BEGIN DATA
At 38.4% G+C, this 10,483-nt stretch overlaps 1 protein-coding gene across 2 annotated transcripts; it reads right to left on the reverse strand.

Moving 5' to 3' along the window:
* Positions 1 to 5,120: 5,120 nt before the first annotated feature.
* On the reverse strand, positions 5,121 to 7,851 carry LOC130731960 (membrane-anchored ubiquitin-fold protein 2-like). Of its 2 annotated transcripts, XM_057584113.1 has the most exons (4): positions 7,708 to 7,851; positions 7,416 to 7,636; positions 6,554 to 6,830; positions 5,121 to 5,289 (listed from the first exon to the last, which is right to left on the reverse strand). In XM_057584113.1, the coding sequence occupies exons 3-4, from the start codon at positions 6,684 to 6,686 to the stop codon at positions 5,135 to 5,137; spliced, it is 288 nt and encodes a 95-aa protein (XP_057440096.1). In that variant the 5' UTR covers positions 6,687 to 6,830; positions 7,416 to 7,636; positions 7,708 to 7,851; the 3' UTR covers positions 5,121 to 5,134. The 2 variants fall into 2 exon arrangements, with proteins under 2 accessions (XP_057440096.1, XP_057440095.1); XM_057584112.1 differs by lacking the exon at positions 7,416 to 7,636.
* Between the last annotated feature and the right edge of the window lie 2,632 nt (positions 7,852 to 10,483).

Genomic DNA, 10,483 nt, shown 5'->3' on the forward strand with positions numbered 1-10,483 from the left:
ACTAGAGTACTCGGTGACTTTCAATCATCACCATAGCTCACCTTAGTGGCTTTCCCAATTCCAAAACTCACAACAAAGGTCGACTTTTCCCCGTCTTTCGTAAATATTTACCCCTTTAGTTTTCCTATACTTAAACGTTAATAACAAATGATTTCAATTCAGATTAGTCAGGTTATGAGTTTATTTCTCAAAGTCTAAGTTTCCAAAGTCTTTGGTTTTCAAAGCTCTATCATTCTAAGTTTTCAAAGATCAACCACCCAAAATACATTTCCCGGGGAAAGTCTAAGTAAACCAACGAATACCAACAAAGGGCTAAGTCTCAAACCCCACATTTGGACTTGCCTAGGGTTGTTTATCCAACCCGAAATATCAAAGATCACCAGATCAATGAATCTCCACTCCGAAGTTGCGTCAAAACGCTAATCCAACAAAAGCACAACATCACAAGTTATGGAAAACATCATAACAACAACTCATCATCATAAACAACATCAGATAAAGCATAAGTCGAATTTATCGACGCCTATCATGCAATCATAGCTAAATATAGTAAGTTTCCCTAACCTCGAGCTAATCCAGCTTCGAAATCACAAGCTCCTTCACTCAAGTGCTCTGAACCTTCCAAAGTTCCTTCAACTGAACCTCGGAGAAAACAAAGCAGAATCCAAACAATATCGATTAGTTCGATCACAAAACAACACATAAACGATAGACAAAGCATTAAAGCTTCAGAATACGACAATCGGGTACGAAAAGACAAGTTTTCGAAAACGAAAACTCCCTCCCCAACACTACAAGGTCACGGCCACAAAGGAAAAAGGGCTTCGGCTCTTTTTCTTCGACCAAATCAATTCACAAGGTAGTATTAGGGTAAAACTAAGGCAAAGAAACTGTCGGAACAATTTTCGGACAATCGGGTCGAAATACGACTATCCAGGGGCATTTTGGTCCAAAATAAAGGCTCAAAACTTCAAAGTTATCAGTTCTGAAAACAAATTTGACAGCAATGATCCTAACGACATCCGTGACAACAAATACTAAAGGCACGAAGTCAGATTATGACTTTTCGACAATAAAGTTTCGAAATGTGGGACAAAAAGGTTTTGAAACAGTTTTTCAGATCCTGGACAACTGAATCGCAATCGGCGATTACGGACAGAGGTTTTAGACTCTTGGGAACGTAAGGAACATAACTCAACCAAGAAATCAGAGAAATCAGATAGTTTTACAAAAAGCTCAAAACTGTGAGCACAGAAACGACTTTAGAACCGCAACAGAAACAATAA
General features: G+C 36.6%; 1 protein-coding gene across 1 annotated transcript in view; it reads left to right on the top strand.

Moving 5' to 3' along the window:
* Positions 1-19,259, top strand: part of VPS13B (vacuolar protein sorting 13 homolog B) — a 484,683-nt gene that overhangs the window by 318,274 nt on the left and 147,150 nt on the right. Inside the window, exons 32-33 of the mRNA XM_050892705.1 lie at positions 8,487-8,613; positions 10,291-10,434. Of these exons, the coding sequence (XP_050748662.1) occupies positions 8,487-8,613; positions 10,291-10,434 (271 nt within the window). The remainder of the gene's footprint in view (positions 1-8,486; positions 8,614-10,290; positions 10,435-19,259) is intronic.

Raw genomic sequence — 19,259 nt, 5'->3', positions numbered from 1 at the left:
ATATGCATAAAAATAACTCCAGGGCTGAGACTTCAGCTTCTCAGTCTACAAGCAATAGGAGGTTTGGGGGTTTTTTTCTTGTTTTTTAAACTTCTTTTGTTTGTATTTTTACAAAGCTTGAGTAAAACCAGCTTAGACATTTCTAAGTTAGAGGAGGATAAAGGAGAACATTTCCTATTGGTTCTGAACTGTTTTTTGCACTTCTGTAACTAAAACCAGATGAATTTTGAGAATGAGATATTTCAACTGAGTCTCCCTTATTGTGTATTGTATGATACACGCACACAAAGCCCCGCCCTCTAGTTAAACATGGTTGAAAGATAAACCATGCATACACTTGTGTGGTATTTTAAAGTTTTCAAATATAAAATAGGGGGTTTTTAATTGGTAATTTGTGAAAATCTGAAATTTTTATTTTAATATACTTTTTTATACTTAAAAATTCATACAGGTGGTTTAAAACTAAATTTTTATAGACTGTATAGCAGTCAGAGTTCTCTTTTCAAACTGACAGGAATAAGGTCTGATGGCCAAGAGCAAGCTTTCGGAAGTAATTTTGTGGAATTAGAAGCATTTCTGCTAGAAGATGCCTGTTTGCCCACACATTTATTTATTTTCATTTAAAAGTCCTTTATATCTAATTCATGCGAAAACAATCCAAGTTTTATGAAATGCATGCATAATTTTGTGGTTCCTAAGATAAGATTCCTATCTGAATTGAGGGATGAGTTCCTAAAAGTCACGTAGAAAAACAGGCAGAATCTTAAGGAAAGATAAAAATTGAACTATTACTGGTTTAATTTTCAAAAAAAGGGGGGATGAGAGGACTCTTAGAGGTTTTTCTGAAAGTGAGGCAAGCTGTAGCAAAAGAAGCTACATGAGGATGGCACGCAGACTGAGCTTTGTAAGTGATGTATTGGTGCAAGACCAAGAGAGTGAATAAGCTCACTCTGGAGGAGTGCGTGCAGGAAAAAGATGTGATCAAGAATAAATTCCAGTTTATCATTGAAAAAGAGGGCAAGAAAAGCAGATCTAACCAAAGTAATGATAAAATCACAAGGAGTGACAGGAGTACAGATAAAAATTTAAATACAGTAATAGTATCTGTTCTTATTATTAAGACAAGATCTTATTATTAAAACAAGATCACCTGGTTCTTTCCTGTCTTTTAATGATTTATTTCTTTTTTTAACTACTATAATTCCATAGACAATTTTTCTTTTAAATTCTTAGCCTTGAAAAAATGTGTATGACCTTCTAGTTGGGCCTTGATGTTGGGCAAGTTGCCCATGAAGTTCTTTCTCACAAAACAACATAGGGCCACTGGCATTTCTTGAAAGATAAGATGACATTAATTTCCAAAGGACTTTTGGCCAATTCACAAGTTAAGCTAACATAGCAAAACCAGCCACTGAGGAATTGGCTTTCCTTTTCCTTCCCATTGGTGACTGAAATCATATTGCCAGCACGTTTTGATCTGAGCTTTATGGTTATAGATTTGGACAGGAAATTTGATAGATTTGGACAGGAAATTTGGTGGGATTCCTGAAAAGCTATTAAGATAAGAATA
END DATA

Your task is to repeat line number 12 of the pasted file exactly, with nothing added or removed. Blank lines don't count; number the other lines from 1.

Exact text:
ATATGCATAAAAATAACTCCAGGGCTGAGACTTCAGCTTCTCAGTCTACAAGCAATAGGAGGTTTGGGGGTTTTTTTCTTGTTTTTTAAACTTCTTTTGTTTGTATTTTTACAAAGCTTGAGTAAAACCAGCTTAGACATTTCTAAGTTAGAGGAGGATAAAGGAGAACATTTCCTATTGGTTCTGAACTGTTTTTTGCACTTCTGTAACTAAAACCAGATGAATTTTGAGAATGAGATATTTCAACTGAGTCTCCCTTATTGTGTATTGTATGATACACGCACACAAAGCCCCGCCCTCTAGTTAAACATGGTTGAAAGATAAACCATGCATACACTTGTGTGGTATTTTAAAGTTTTCAAATATAAAATAGGGGGTTTTTAATTGGTAATTTGTGAAAATCTGAAATTTTTATTTTAATATACTTTTTTATACTTAAAAATTCATACAGGTGGTTTAAAACTAAATTTTTATAGACTGTATAGCAGTCAGAGTTCTCTTTTCAAACTGACAGGAATAAGGTCTGATGGCCAAGAGCAAGCTTTCGGAAGTAATTTTGTGGAATTAGAAGCATTTCTGCTAGAAGATGCCTGTTTGCCCACACATTTATTTATTTTCATTTAAAAGTCCTTTATATCTAATTCATGCGAAAACAATCCAAGTTTTATGAAATGCATGCATAATTTTGTGGTTCCTAAGATAAGATTCCTATCTGAATTGAGGGATGAGTTCCTAAAAGTCACGTAGAAAAACAGGCAGAATCTTAAGGAAAGATAAAAATTGAACTATTACTGGTTTAATTTTCAAAAAAAGGGGGGATGAGAGGACTCTTAGAGGTTTTTCTGAAAGTGAGGCAAGCTGTAGCAAAAGAAGCTACATGAGGATGGCACGCAGACTGAGCTTTGTAAGTGATGTATTGGTGCAAGACCAAGAGAGTGAATAAGCTCACTCTGGAGGAGTGCGTGCAGGAAAAAGATGTGATCAAGAATAAATTCCAGTTTATCATTGAAAAAGAGGGCAAGAAAAGCAGATCTAACCAAAGTAATGATAAAATCACAAGGAGTGACAGGAGTACAGATAAAAATTTAAATACAGTAATAGTATCTGTTCTTATTATTAAGACAAGATCTTATTATTAAAACAAGATCACCTGGTTCTTTCCTGTCTTTTAATGATTTATTTCTTTTTTTAACTACTATAATTCCATAGACAATTTTTCTTTTAAATTCTTAGCCTTGAAAAAATGTGTATGACCTTCTAGTTGGGCCTTGATGTTGGGCAAGTTGCCCATGAAGTTCTTTCTCACAAAACAACATAGGGCCACTGGCATTTCTTGAAAGATAAGATGACATTAATTTCCAAAGGACTTTTGGCCAATTCACAAGTTAAGCTAACATAGCAAAACCAGCCACTGAGGAATTGGCTTTCCTTTTCCTTCCCATTGGTGACTGAAATCATATTGCCAGCACGTTTTGATCTGAGCTTTATGGTTATAGATTTGGACAGGAAATTTGATAGATTTGGACAGGAAATTTGGTGGGATTCCTGAAAAGCTATTAAGATAAGAATA